For this is a gracious thing, when, mindful of God, one endures sorrows while suffering unjustly. For what credit is it, when you sin and are beaten for it, you endure? But if when you do good and suffer for it you endure, this is a gracious thing in the sight of God.

1 Peter 2: 19, 20

If truth were to be told, most of us deserve more than we actually get by way of payment in terms of punishment for our sinfulness and by way of pain and suffering in response to that which we have inflicted upon others. Yet, where God is concerned, there is really no equity in these matters. He has taken on far more than He gives out, and in Christ, God accepted all of the deepest sorrow and the harshest pain as His own reward for sinlessness and for faithfulness. So, that which should be mine, was brutally beaten and pounded into Jesus’ flesh. The just judgement that my own evil ways deserves has been taken on by the only living being to be ever and steadfastly pure, perfect, and absolutely sinless in all regards. 

Now, we all do endure the outworking of the brokenness of our world. Each and every person that is born into life here will encounter illness, injury, loss, grief, and trials of many different types. This is the reality that surrounds us, and these are the circumstances that often haunt our days. It is also true that the more we seek to follow Christ in this world, the more likely it is that we will feel the sort of pain that is formed up out of caring for and about others. As we learn to love as Christ does, we enter into the lives of people at a deep and a substantive level where the real burdens of their days become the ones that inflict us with shared sorrow and with burdens accepted to help carry. In a very real sense, when we enter into supporting people in their days of need and times of trial, we are following Christ’s lead and answering God’s call to go into the world and make disciples of all people. Care and concern and burdens carried are verbs in a disciple of Christ’s vocabulary.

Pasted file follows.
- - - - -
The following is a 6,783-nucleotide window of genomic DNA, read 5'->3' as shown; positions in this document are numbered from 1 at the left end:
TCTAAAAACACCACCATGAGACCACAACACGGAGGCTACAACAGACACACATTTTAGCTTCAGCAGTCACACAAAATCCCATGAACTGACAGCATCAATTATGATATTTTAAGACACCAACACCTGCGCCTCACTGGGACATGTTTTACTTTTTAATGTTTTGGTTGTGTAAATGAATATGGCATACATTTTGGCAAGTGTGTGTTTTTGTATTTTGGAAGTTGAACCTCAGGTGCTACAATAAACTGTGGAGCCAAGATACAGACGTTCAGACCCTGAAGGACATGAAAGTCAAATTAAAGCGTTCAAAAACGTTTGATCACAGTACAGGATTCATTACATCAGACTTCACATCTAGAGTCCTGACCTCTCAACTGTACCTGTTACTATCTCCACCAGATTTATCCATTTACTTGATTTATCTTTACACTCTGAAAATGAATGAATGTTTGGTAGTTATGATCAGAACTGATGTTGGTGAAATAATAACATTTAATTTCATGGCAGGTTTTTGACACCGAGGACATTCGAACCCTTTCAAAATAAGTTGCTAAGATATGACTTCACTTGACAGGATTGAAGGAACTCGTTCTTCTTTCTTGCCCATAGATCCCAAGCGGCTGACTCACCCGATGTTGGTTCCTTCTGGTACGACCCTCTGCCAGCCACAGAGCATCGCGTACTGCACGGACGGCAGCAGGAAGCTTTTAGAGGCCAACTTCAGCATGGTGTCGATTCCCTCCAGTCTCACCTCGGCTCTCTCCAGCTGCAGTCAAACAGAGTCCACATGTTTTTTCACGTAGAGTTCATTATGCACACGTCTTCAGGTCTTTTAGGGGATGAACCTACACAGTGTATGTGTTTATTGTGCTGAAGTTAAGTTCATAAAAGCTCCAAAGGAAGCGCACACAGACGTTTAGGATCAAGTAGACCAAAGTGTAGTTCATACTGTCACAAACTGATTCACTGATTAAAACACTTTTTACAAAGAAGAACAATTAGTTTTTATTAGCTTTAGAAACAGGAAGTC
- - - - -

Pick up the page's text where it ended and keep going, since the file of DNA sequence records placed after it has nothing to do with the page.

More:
Sometimes the burdens that we take up will belong to people who are themselves unlovely, out of favor, or in many other ways disadvantaged or marginalized by our society. These are people that Jesus saw in the full light of heaven, for He viewed all people as lovely and every one of us as people for whom grace, mercy, and redemption were poured out on the cross. As Jesus took on the shame of sin for all people, so, too, are we to enter into carrying the burdens and sharing the sorrows of everyone. The dividing walls of culture, society, race, gender, life choices, nationality, and any other separating factors were broken down and eternally abolished by Jesus’ death and the resurrection from death that followed. If we are to suffer at the hands of injustice for the sake of entering into the sorrows and the burdens of those for whom justice is scarce, any pain of hardship that may befall us is for God’s glory and all that we might endure will be counted to our credit by Christ, the only true and righteous judge of people’s hearts. 

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